Scientific Forecaster Discussion
Area forecast discussion
National Weather Service Albany New York
502 PM EDT Sat Mar 28 2015
a low pressure system will move off the New England
coast tonight. Some evening light snow or snow showers will taper
off...with clearing skies and colder temperatures expected for later
tonight. Sunshine on Sunday will help moderate temperatures a
little. Another disturbance might bring some snow showers Sunday
night...changing to rain showers on Monday.
Near term /until 6 am Sunday morning/...
as of 445 PM EDT...some breaks in the clouds were occurring
across the upper Hudson Valley...while skies remained mostly
cloudy to overcast elsewhere.
Meanwhile...light snow and snow showers were ongoing across the middle
Hudson Valley and much of Litchfield Colorado CT. In fact...the overall
areal coverage of snow in these areas has increased over the last
hour. This is due to increasing middle/upper level dynamics associated
with a potent upper level impulse passing just south of this region.
So...periods of snow will likely continue across the middle Hudson
Valley and Litchfield Colorado for the next 2 hours...before gradually
tapering off from west to east after 7 or 8 PM. During this time...an
additional 1-2 inches of snowfall will be possible...especially on colder
surfaces...and across higher terrain. Most of the day...little
snowfall accumulated due to the rather high sun angle behind the
clouds. However...as the sun sets...any lingering snow that falls
will be more prone to accumulating.
Further north and west...spotty areas of light snow or snow showers will
continue until around sunset before dissipating. An additional
coating to one inch could occur where any snow showers
persist...again most likely on colder surfaces and higher elevations.
Once the upper level impulse moves further east...and the dynamics
weaken across the region...clouds should gradually thin from northwest to
southeast overnight. However...how quickly this occurs remains in question.
Have sided with the slightly milder side of mav/met MOS for
overnight mins...albeit still very cold...with forecast mins mainly
in the teens...with single digits above zero across the southern
Short term /6 am Sunday morning through Tuesday/...
Sunday...a ridge of high pressure will translate across the
region. Expect mainly sunny skies...with temperatures milder than
today...reaching 35-40 in valleys and lower 30s across higher
elevations. A bit of a breeze will likely persist...making it feel
Sunday night...a fast moving clipper type system will pass north
of the region on Monday. Warm advection associated ahead of this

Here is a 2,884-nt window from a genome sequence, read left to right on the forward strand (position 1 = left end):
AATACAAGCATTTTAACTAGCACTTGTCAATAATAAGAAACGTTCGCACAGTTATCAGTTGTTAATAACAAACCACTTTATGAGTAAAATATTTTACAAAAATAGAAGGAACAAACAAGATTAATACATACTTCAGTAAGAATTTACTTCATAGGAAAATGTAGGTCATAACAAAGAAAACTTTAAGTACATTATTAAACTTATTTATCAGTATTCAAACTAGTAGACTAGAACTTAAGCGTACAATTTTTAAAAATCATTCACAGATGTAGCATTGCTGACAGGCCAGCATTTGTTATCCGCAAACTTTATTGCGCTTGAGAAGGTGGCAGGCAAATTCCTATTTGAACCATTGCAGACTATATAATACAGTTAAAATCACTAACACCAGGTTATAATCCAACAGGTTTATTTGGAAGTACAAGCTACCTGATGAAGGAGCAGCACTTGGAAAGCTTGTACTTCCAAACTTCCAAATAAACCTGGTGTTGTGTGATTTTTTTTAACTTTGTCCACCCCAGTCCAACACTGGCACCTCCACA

feature will lead to increasing cloud later sun evening...with
some snow showers developing for areas mainly north and west of Albany
later at night or by daybreak Monday. In these areas...a coating
to 2 inches of snow could occur by daybreak Monday...especially across
the far western Adirondacks. In valley areas...generally only a
coating to less than an inch is expected. Little or no precipitation is
currently anticipated for most areas S and east of Albany through
Monday...the warm front associated with the clipper system should
lift northeast across the region in the morning. Some lingering
snow/snow showers will be ongoing across areas mainly north of
Interstate 90. Milder air is then poised to move into the region
on gusty southwest to west winds later in the morning and
afternoon. The boundary layer should be warm enough for mainly
rain showers in the afternoon with the exception of snow showers
across higher elevations of the southern Adirondacks. Total
snowfall accums through midday Monday look to be generally 2-4
inches across the western Adirondacks...and 1-2 inches slightly
further S and east into the western Mohawk Valley and upper Hudson
Valley/southern Vermont...with only a coating to an inch further S
toward Interstate 90. Forecast soundings suggest low level
instability increases Monday afternoon as a cold front approaches
from the northwest. This should lead to low topped convective elements in
the form of rain showers...possibly along with some graupel. In
addition...any taller showers may be capable of producing strong
wind gusts in the afternoon. In fact...even outside of any
convective elements...winds should become quite gusty in the
afternoon...likely reaching at least 35-45 miles per hour. Temperatures may surge